WASHINGTON • Behind each of the four big players in the United States airline industry - American, United, Delta and Southwest - there is a tangled computer system pieced together after decades of mergers that married mismatched networks.
Just what went wrong with Delta Air Lines' system on Monday, which caused hundreds of cancellations and delays, is still being sorted out. Was it a power cut, as Delta said? Or was it more likely an internal computer glitch, as Georgia Power, the utility at Delta's Atlanta hub, said?
In either case, aviation and computer specialists said it should not have happened. Computer systems and their electric power sources should have foolproof backups, they added.
Tens of thousands of passengers were delayed as Delta cancelled 451 of its nearly 6,000 daily flights by mid-afternoon on Monday.
"These airlines have long histories - 20 years of cobbled-together systems," said Mr Rick Seaney, the creator of FareCompare.com, a travel website.
"It's difficult to integrate older technology. They have hundreds and hundreds of cobbled-together things that they have to track down to make sure everything is working correctly," he added.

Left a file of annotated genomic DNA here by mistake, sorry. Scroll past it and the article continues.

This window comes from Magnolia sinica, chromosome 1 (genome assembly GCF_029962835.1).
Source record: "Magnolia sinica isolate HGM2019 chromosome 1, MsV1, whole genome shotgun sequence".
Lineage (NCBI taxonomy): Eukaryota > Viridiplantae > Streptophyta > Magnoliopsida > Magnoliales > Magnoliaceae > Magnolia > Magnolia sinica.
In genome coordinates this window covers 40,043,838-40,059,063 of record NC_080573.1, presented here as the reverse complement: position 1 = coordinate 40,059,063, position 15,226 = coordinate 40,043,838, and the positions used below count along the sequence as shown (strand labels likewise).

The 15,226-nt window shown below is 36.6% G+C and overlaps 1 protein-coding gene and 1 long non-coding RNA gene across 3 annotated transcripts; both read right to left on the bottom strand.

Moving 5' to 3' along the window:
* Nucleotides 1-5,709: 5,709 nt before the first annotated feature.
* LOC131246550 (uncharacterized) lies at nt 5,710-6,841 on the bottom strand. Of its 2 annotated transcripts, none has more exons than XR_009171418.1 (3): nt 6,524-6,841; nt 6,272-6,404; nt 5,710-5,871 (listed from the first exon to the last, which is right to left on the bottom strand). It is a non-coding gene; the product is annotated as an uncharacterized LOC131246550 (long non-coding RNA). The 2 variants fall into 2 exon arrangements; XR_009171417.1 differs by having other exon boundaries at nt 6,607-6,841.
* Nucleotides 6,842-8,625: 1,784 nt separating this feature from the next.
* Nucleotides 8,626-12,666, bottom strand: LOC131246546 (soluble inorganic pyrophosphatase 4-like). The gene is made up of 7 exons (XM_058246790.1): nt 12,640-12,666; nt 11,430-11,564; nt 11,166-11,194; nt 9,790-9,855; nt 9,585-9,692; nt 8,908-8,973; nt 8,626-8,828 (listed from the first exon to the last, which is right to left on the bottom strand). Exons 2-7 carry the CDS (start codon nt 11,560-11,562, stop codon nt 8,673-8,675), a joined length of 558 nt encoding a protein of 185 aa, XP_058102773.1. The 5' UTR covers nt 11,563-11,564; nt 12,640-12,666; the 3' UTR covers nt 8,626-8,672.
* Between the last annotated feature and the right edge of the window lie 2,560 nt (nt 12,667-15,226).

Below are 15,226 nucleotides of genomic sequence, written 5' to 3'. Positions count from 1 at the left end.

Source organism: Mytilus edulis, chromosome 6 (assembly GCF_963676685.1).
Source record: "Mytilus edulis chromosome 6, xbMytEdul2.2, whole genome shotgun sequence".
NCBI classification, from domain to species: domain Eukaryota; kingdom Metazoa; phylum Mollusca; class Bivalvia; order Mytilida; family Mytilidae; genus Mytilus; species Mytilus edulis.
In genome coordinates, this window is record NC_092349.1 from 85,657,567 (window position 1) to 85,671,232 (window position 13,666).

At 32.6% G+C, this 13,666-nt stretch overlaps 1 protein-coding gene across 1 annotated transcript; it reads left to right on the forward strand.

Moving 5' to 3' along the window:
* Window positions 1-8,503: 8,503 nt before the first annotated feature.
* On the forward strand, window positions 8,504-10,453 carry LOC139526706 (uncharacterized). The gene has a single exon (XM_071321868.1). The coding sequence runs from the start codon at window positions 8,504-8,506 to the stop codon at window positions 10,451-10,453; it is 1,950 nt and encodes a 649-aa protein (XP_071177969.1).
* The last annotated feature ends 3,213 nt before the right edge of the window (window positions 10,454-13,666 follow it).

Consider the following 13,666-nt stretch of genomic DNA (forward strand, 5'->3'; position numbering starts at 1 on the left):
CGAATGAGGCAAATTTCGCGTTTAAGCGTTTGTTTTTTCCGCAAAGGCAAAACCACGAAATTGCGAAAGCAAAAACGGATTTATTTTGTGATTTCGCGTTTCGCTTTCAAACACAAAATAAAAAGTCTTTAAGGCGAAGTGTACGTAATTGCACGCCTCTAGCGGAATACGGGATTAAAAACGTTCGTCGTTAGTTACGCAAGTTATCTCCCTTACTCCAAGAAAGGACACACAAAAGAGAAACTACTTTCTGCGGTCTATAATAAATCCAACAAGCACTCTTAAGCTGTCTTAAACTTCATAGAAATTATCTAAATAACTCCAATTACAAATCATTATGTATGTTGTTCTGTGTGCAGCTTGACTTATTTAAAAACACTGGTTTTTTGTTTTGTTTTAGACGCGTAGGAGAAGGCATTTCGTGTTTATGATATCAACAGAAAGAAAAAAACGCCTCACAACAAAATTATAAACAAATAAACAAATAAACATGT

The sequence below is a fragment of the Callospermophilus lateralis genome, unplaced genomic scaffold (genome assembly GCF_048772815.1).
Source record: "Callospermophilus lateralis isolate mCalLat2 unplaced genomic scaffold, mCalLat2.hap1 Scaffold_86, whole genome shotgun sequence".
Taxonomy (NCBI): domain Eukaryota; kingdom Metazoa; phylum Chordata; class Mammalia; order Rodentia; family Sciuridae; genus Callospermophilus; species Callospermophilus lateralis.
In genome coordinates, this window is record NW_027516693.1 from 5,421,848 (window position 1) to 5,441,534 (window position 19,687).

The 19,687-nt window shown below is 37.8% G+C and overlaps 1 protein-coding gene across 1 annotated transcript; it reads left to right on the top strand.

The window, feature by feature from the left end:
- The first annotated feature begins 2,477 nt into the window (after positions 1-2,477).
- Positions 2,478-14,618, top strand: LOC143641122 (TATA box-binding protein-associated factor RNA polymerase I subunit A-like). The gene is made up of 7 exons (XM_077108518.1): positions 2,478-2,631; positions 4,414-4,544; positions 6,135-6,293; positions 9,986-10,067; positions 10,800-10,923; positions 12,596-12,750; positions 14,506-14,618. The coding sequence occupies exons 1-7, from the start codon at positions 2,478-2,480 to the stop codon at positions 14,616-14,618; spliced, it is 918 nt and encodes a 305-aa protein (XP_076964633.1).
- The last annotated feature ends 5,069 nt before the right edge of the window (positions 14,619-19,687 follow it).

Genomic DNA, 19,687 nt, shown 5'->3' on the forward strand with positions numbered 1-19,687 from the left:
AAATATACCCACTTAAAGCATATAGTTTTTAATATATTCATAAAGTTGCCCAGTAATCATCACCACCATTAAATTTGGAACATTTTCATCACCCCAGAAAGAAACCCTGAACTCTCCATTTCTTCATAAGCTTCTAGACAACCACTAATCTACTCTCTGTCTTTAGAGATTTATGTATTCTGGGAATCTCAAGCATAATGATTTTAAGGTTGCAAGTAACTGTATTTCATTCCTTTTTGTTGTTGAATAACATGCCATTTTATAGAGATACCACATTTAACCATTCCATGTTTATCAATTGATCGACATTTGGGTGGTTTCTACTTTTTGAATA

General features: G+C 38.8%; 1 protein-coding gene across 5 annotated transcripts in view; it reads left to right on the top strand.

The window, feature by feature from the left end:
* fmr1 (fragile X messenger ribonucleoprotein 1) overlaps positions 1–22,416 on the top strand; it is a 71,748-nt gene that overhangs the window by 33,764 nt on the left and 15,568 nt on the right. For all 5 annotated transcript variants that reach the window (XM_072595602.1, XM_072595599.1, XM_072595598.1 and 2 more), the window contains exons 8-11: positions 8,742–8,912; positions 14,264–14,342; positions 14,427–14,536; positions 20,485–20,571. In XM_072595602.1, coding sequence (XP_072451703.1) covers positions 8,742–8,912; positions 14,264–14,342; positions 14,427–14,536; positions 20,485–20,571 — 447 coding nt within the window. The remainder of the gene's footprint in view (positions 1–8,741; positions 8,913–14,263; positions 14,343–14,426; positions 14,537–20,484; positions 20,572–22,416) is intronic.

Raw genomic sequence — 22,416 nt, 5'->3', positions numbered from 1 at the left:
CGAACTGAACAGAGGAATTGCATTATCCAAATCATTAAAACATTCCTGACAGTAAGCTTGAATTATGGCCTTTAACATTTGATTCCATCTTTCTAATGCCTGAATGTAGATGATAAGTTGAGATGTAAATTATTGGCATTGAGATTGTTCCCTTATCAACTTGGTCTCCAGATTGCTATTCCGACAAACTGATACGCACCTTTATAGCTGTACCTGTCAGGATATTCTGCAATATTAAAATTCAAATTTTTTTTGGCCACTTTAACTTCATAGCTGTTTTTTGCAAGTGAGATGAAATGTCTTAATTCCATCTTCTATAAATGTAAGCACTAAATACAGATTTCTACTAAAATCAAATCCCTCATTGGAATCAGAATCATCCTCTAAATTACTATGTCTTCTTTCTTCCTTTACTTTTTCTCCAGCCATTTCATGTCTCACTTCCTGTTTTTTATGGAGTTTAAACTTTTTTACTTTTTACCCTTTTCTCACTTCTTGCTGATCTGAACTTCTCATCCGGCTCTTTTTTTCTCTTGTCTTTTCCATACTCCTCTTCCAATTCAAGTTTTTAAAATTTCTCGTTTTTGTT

Before Monday, the most recent evidence of airline computer troubles came last month, when Southwest Airlines needed several days to recover fully from a collapse in its systems.
Last year, a United Airlines computer glitch forced the cancellation of dozens of flights and delayed hundreds more.
Southwest absorbed a new and different computer system when it acquired AirTran six years ago. It is investing millions of dollars in the creation of a computer system to replace its ageing network.
Airlines rely on their computer systems to manage a number of operations, including obvious elements such as reservations and ticketing, and behind-the-scenes management of plane movement. They are also used for gate assignments, air-crew scheduling and even the displays on arrival and departure screens at many airports.
Delta's computer system breakdown came at the height of the summer travel season, and on a Monday when many business travellers were heading to airports to begin their work week.